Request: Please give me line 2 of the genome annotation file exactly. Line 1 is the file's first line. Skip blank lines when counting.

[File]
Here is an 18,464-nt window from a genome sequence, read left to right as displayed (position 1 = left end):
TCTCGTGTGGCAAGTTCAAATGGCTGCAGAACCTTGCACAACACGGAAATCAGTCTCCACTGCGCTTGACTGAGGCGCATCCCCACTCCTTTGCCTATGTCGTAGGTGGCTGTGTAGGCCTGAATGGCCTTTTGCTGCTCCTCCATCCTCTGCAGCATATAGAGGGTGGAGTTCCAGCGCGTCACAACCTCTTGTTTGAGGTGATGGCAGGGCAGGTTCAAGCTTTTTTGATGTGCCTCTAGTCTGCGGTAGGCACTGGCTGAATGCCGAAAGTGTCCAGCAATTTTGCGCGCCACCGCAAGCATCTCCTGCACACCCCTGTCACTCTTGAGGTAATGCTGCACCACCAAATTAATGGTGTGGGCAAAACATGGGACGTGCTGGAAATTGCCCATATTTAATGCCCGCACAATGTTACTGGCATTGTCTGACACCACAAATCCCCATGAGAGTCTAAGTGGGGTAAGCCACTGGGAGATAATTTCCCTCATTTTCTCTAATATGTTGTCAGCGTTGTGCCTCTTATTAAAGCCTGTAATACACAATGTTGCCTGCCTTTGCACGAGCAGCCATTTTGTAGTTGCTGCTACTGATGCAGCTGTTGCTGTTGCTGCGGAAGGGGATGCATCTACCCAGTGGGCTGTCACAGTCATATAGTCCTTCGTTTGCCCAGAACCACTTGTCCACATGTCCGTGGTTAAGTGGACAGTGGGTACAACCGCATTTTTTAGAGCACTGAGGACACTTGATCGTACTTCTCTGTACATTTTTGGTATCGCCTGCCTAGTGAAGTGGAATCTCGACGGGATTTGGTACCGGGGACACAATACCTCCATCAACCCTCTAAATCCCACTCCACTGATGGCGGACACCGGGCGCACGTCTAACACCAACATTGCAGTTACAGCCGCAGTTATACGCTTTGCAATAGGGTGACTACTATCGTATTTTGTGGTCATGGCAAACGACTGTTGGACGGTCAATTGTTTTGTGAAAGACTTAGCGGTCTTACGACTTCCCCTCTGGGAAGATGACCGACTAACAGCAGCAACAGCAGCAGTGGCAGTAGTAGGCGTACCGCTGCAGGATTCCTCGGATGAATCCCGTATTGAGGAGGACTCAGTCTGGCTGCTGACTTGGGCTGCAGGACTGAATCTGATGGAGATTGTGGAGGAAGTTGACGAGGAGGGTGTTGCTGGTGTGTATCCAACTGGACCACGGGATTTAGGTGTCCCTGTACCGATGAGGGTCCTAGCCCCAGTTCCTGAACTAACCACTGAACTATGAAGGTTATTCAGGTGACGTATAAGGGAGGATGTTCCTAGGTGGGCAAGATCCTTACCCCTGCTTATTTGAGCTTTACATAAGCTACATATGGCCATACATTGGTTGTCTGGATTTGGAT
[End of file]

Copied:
TCTCGTGTGGCAAGTTCAAATGGCTGCAGAACCTTGCACAACACGGAAATCAGTCTCCACTGCGCTTGACTGAGGCGCATCCCCACTCCTTTGCCTATGTCGTAGGTGGCTGTGTAGGCCTGAATGGCCTTTTGCTGCTCCTCCATCCTCTGCAGCATATAGAGGGTGGAGTTCCAGCGCGTCACAACCTCTTGTTTGAGGTGATGGCAGGGCAGGTTCAAGCTTTTTTGATGTGCCTCTAGTCTGCGGTAGGCACTGGCTGAATGCCGAAAGTGTCCAGCAATTTTGCGCGCCACCGCAAGCATCTCCTGCACACCCCTGTCACTCTTGAGGTAATGCTGCACCACCAAATTAATGGTGTGGGCAAAACATGGGACGTGCTGGAAATTGCCCATATTTAATGCCCGCACAATGTTACTGGCATTGTCTGACACCACAAATCCCCATGAGAGTCTAAGTGGGGTAAGCCACTGGGAGATAATTTCCCTCATTTTCTCTAATATGTTGTCAGCGTTGTGCCTCTTATTAAAGCCTGTAATACACAATGTTGCCTGCCTTTGCACGAGCAGCCATTTTGTAGTTGCTGCTACTGATGCAGCTGTTGCTGTTGCTGCGGAAGGGGATGCATCTACCCAGTGGGCTGTCACAGTCATATAGTCCTTCGTTTGCCCAGAACCACTTGTCCACATGTCCGTGGTTAAGTGGACAGTGGGTACAACCGCATTTTTTAGAGCACTGAGGACACTTGATCGTACTTCTCTGTACATTTTTGGTATCGCCTGCCTAGTGAAGTGGAATCTCGACGGGATTTGGTACCGGGGACACAATACCTCCATCAACCCTCTAAATCCCACTCCACTGATGGCGGACACCGGGCGCACGTCTAACACCAACATTGCAGTTACAGCCGCAGTTATACGCTTTGCAATAGGGTGACTACTATCGTATTTTGTGGTCATGGCAAACGACTGTTGGACGGTCAATTGTTTTGTGAAAGACTTAGCGGTCTTACGACTTCCCCTCTGGGAAGATGACCGACTAACAGCAGCAACAGCAGCAGTGGCAGTAGTAGGCGTACCGCTGCAGGATTCCTCGGATGAATCCCGTATTGAGGAGGACTCAGTCTGGCTGCTGACTTGGGCTGCAGGACTGAATCTGATGGAGATTGTGGAGGAAGTTGACGAGGAGGGTGTTGCTGGTGTGTATCCAACTGGACCACGGGATTTAGGTGTCCCTGTACCGATGAGGGTCCTAGCCCCAGTTCCTGAACTAACCACTGAACTATGAAGGTTATTCAGGTGACGTATAAGGGAGGATGTTCCTAGGTGGGCAAGATCCTTACCCCTGCTTATTTGAGCTTTACATAAGCTACATATGGCCATACATTGGTTGTCTGGATTTGGAT